Standardized Patient Cases for Skill Building in Patient-centered, Cross-cultural Interviewing (Stanford Gap Cases)

Publication ID Published Volume
9133 April 5, 2012 8

Abstract

This resource includes materials needed to run a 4-case standardized patient exercise in patient-centered, cross-cultural interviewing. The goal of the exercise is to enable participants to identify and bridge cultural gaps between patients and medical providers.

The Gap Cases exercise was developed as a formative component of the core clerkship in pediatrics at the Stanford School of Medicine.

Important features:

  • The program emphasizes a patient-centered, individualized approach to cross-cultural interactions.
  • In its original format, the exercise is run as a group session led by faculty facilitators, with students observing one another and giving feedback.
  • Cases and related materials are easily adapted to different settings and target audiences, (e.g. informal role-plays, small or large group discussion with students, residents, and/or faculty).
  • Cases are built from everyday experiences. Learning points can be readily practiced and reinforced in the context of routine clinical care.

The materials submitted expand the body of case-based educational resources available for skill building in cross-cultural interviewing.

Our program has been running continuously since 2006, with one group of 8 clerkship students participating each month. (~ 480 students over the past 5 years).

To date, we have relied on student surveys to evaluate the effectiveness of the program.

Students complete an anonymous, open-ended survey at the end of each Gap Cases session. (A copy of the questionnaire is included with the Session Tools set of resource files.) During the first year of the program we analyzed themes from 140 students’ responses to the survey questions about key learning points and reactions to observing peers and being observed.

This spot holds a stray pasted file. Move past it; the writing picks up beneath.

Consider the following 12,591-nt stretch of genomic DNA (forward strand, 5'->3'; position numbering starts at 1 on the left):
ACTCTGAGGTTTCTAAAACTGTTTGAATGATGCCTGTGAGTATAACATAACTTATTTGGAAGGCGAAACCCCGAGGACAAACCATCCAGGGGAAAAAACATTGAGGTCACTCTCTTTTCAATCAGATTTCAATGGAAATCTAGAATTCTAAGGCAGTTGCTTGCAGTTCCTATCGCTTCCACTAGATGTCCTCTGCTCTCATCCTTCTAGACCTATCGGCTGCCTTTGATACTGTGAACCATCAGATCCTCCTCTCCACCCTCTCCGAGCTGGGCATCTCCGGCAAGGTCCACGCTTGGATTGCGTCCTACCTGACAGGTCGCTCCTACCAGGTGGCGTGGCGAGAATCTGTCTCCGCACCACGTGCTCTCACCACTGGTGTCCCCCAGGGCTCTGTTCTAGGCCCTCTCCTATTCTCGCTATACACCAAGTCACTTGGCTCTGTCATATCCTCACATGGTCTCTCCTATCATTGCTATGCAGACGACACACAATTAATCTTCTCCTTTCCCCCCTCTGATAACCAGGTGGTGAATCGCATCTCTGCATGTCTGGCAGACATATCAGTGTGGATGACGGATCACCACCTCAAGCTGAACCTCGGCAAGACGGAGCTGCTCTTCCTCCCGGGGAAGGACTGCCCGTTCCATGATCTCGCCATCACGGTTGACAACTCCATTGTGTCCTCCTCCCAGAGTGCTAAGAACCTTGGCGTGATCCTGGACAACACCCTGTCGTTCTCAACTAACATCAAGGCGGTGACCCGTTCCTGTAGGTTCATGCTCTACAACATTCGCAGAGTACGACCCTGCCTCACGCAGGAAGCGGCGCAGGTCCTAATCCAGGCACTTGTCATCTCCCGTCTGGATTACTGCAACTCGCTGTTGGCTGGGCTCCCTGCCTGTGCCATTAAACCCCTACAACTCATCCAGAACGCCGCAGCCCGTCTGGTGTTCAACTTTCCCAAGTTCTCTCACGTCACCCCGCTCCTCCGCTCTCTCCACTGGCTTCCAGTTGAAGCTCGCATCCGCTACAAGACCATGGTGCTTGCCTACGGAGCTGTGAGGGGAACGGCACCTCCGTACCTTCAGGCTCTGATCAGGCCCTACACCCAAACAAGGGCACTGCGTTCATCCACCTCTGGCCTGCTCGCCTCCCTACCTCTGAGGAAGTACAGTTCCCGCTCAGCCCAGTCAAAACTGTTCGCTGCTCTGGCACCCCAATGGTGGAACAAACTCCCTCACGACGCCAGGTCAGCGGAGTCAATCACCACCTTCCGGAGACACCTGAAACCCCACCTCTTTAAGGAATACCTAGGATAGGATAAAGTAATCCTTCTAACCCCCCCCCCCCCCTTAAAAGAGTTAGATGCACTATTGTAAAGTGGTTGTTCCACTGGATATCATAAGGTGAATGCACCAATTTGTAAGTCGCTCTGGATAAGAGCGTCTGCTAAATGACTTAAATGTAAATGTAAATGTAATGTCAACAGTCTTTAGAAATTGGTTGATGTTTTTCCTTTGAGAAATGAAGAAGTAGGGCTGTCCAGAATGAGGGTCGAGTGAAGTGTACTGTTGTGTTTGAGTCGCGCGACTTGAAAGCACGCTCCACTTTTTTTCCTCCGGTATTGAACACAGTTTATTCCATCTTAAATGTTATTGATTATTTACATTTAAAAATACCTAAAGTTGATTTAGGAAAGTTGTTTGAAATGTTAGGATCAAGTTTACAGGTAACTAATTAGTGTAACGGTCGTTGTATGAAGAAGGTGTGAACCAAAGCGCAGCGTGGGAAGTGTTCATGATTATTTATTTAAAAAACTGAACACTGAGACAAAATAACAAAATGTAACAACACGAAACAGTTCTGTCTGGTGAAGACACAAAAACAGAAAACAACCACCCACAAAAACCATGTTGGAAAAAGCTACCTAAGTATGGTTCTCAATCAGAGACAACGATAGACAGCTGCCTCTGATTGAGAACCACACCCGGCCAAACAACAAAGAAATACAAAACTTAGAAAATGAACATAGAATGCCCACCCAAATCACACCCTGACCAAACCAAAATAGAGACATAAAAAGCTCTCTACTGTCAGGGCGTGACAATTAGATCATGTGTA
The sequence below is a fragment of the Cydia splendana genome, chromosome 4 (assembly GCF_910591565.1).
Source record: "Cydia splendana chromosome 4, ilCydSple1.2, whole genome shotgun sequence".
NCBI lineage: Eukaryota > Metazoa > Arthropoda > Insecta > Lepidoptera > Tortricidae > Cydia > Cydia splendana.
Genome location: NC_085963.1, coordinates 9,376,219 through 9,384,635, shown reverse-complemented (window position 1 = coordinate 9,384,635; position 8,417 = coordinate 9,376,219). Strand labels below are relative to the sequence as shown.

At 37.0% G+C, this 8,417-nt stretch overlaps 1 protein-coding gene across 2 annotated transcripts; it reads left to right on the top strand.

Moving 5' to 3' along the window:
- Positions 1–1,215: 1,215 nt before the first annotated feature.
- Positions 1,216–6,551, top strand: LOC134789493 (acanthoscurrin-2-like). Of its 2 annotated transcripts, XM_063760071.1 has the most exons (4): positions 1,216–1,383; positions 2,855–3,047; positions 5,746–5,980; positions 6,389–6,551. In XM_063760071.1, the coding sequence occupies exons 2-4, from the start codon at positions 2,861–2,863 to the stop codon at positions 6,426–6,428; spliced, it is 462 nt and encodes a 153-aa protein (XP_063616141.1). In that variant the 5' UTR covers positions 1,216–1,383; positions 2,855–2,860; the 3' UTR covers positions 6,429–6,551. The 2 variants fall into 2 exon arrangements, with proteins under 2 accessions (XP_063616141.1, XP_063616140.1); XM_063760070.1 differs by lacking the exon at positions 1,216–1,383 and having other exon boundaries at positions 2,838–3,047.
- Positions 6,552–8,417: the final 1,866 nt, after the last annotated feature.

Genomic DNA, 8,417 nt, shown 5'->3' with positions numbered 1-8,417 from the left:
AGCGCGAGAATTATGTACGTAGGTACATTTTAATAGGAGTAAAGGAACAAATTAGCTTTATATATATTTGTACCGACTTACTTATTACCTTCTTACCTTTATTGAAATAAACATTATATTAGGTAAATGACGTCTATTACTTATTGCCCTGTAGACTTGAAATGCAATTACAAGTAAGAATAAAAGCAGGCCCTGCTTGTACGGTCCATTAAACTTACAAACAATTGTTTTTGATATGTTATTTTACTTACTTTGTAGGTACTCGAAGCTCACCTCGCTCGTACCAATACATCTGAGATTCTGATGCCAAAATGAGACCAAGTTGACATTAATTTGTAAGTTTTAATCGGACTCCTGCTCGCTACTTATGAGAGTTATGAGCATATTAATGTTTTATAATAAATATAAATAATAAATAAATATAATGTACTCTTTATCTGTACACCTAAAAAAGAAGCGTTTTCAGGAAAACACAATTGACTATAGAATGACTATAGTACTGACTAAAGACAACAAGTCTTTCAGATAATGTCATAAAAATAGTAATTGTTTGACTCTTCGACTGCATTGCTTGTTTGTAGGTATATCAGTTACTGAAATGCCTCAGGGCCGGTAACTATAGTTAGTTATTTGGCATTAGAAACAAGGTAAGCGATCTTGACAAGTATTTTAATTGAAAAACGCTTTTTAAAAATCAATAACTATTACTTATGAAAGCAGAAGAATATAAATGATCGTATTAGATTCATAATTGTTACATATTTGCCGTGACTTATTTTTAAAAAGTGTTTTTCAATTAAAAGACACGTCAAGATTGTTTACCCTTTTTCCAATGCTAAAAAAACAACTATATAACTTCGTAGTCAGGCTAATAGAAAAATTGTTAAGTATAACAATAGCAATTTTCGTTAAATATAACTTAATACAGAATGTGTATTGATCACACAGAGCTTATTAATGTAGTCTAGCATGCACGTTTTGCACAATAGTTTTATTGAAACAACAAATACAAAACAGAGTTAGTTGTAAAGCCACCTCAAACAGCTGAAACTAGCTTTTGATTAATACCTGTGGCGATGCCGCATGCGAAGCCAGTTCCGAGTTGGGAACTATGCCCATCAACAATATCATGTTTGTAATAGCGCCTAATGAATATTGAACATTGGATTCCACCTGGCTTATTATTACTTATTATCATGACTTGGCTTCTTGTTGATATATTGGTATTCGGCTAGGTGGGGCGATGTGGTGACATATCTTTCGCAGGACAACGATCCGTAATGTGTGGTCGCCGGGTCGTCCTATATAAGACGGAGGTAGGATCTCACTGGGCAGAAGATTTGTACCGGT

Key learning points included:

  • Importance of eliciting patients’ perspectives (35%)
  • Ideas for general interviewing (22%)
  • Broader awareness of cultural issues (13%)
  • Importance of social context (9%)

Reactions to observing other students’ interviews were 91% positive and otherwise mixed.

Reactions to being observed by peers were 77% positive, 7% neutral or negative, and otherwise mixed. Students perceived peer feedback to be constructive and helpful in making them aware of blind spots.

(See the Instructor's Guide for sample narrative comments from the student questionnaire.)

Additional informal feedback from students indicates that having a faculty case facilitator – rather relying solely on standardized patients to provide feedback - is a valued feature of the program.

During the first year of the program, students also completed a retrospective pre-post version of the Health Beliefs Attitudes Survey (HBAS, Dobbie 2002) at the end of each clerkship rotation. The HBAS measures perceived importance of understanding patients’ perspectives on illness. We surveyed 52 students at the end of the clerkship during the initial year of the program; 85% completed surveys. Results showed small, but statistically significant attitudinal changes in the four domains measured by the instrument.

Since the first year of the program we have continued to use the end-of-session qualitative evaluation form, with similar themes arising in students’ responses.

Citation

Stuart E, Bereknyei S, Long M, Blankenburg R, Weak V, Garcia R. Standardized patient cases for skill building in patient-centered, cross-cultural interviewing (Stanford gap cases). MedEdPORTAL Publications. 2012;8:9133. http://doi.org/10.15766/mep_2374-8265.9133